Geneva is back! For the first time since the beginning of the COVID-19 pandemic, delegates from both World Health Organization (WHO) member states and civil society felt as if this World Health Assembly (WHA) marked a return to normal. In fact, given an almost unprecedented number of side events and meetings and the sheer volume of delegates swarming around the usual spheres of influence, including the United Nations Palais and the Intercontinental Hotel (and beyond), this year saw a massive surge in engagement and energy for this important milestone on the multilateral calendar. Here are some of the top takeaways from the week:
1. WHA maintains constraints on civil society engagement.
As civil society delegates descended on Geneva, the question that hung in the air was would non-state actors be able to meaningfully engage in this year’s assembly? Would we see improvement after we saw access further curtailed at the Executive Board (EB)? The answer was largely no.
Over the past year, new protocols and structural changes have been put in place at WHO meetings, which have limited delegation size and left civil society sometimes literally on the outside looking in. As was the case at EB earlier in the year, in order to counter the ballooning number of agenda items, WHO maintained constraints on statements—an action that has hit non-state actors particularly hard. WHO forced civil society organizations to come together and develop single constituency statements for certain agenda items, further diluting specific technical feedback from a diverse set of voices as various WHO-accredited institutions tried to reconcile diverging views into a single, cohesive communication. In fact, in some cases, WHO pushed even further this time, as separate constituencies were forced to further consolidate, creating the almost impossible task of reconciling stakeholders with vastly diverging views.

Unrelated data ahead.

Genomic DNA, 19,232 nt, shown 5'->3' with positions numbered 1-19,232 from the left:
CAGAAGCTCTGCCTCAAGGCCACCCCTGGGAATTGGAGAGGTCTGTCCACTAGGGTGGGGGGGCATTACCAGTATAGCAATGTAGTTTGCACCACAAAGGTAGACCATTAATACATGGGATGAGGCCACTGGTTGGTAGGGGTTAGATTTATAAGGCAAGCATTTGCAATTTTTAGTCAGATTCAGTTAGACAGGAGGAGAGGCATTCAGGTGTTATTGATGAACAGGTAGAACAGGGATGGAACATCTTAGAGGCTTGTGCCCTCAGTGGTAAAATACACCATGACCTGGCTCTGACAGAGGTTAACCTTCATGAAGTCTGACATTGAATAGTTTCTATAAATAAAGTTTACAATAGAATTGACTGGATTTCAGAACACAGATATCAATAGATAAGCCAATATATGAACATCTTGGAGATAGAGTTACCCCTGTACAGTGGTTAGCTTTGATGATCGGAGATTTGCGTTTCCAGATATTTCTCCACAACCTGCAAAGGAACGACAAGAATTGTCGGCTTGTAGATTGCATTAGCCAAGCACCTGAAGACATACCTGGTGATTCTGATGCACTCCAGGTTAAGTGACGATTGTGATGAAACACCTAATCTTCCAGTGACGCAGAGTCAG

It is disappointing to see no positive improvement for non-state actors after a horrendous EB experience. This underscores the likelihood that some of these restrictions may become the new normal and that without a concerted effort that involves member states advocating for the meaningful participation of civil society, these challenges will persist.
2. Geopolitics derails debate on WHO’s work in health emergencies.
While we got a preview of this at the EB, the geopolitical fights reached a new crescendo at this year’s assembly. Much of the debate surrounding WHO’s role in health emergencies was derailed by several testy exchanges between western and Russia delegations on the current war in Ukraine. Many speakers retooled their interventions to primarily focus on the war, giving little airtime to other substantive issues covered under that agenda item.
While not on the official agenda of this assembly—meaning no decisions would be made this year—the pandemic accord also remained a central topic of discourse during the week among both member states and advocates in Geneva.
A draft from the Intergovernmental Negotiating Body (INB) leaked during WHA, and the new 42-page document provides member states with several text options to consider. It is generally a compilation of feedback and suggestions made on the zero draft released in February.